A few years ago I realised that fitness was no longer something I could take for granted, and I started to go to the gym. But I found it quite a dispiriting experience, a bit soulless and grim. And then one day as I read in 1 Timothy “Physical exercise has some value, but spiritual exercise is valuable in every way, because it promises life both for the present and for the future.” And I thought – there is a word from the Lord for me!
Now of course fitness is really important, but the thing I want to emphasise is that spiritual exercise is perhaps even more of a struggle. Prayer is hard, and are lots of reasons for that. But perhaps the recognition that it is a struggle is the first step. Few of us are able to be honest about how hard we find it. But I think we need to be honest, and also take responsibility for teaching each other how to pray. We cannot assume that people will pick it up along the way. So I want to share some things that I have found helpful, drawn from the rich heritage of prayer.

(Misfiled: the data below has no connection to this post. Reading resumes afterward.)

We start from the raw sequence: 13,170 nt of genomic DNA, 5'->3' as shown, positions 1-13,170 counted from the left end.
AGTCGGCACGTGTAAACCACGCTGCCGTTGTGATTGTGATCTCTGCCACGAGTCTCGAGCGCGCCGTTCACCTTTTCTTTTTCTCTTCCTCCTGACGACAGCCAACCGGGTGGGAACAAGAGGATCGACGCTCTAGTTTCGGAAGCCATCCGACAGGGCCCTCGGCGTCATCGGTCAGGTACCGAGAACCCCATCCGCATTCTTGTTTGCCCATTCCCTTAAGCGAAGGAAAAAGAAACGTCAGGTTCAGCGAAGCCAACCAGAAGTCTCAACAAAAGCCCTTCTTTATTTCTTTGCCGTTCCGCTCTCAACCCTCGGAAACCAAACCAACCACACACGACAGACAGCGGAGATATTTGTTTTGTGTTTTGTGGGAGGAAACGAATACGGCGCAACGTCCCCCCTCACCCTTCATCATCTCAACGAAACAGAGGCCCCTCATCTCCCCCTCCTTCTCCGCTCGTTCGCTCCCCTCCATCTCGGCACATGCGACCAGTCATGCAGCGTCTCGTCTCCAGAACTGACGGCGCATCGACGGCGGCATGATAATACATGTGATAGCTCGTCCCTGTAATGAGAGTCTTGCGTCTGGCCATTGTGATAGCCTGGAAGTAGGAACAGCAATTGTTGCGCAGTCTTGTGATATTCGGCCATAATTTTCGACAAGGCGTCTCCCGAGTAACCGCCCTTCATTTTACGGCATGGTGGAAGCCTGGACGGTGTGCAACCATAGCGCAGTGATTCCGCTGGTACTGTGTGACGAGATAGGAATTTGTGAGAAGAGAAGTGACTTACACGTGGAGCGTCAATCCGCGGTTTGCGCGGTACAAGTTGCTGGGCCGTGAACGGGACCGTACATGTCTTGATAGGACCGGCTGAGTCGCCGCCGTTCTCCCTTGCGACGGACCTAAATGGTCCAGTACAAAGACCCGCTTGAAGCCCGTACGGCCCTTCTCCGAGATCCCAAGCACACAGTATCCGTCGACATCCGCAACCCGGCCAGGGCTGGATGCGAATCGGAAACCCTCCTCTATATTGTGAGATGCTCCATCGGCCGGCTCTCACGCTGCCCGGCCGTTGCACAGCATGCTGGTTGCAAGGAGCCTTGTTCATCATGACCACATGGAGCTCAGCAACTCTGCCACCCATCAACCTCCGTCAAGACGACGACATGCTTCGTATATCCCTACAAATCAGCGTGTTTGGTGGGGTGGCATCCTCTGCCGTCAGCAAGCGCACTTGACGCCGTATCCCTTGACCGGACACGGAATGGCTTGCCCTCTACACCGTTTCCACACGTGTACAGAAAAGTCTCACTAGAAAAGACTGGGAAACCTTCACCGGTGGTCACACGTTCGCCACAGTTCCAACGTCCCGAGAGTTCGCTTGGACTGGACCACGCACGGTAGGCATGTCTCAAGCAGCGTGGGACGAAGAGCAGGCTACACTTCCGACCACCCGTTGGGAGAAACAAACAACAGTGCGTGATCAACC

Prayer is like art. We are all born artists, and children’s artwork delights us and we pin it to the fridge and keep it safe. But as we grow up most of us stop creating, because we are busy doing apparently more important things. And so we stop learning, and stop improving and gradually think we are just not creative. That is not to say that some people are not simply naturally gifted, but to become an artist requires dedication to keep practising and learning. The parallel with prayer is obvious. Everyone prays, but many of us never move beyond that childish stage, and we start to think we are just not very good at it. It is important that we keep practicing and learning.
I’d like to look at one of the greats. Henri Nouwen was professor of divinity at Yale and Harvard, and wrote widely on prayer. And his advice draws on the historical wisdom about prayer and stands the test of time. I’m drawing on his book ‘Reaching Out’
His starting point is that we are each unique, and need to grow into prayer in a way that is appropriate to us, shaped by our character and the context in which we live and work. Just as an artist finds their own unique style so we will find our own style and pattern of prayer.